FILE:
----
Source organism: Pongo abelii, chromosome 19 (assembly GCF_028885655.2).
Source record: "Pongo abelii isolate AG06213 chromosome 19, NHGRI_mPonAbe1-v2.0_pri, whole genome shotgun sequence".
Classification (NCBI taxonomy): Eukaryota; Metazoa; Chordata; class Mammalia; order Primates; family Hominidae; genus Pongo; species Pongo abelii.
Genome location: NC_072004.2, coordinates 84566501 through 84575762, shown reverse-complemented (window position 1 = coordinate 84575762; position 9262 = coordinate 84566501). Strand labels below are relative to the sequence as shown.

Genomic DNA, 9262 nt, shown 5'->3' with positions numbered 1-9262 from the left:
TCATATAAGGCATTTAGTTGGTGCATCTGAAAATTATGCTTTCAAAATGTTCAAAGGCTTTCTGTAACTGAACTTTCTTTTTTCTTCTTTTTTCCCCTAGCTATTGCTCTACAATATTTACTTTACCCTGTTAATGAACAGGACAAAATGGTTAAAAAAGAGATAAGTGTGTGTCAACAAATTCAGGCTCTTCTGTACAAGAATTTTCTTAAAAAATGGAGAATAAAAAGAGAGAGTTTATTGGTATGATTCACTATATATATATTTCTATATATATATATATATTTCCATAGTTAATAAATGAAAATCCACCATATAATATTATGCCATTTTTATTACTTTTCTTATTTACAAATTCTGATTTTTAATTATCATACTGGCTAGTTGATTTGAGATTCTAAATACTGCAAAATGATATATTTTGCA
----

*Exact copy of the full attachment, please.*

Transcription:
Source organism: Pongo abelii, chromosome 19 (assembly GCF_028885655.2).
Source record: "Pongo abelii isolate AG06213 chromosome 19, NHGRI_mPonAbe1-v2.0_pri, whole genome shotgun sequence".
Classification (NCBI taxonomy): Eukaryota; Metazoa; Chordata; class Mammalia; order Primates; family Hominidae; genus Pongo; species Pongo abelii.
Genome location: NC_072004.2, coordinates 84566501 through 84575762, shown reverse-complemented (window position 1 = coordinate 84575762; position 9262 = coordinate 84566501). Strand labels below are relative to the sequence as shown.

Genomic DNA, 9262 nt, shown 5'->3' with positions numbered 1-9262 from the left:
TCATATAAGGCATTTAGTTGGTGCATCTGAAAATTATGCTTTCAAAATGTTCAAAGGCTTTCTGTAACTGAACTTTCTTTTTTCTTCTTTTTTCCCCTAGCTATTGCTCTACAATATTTACTTTACCCTGTTAATGAACAGGACAAAATGGTTAAAAAAGAGATAAGTGTGTGTCAACAAATTCAGGCTCTTCTGTACAAGAATTTTCTTAAAAAATGGAGAATAAAAAGAGAGAGTTTATTGGTATGATTCACTATATATATATTTCTATATATATATATATATTTCCATAGTTAATAAATGAAAATCCACCATATAATATTATGCCATTTTTATTACTTTTCTTATTTACAAATTCTGATTTTTAATTATCATACTGGCTAGTTGATTTGAGATTCTAAATACTGCAAAATGATATATTTTGCA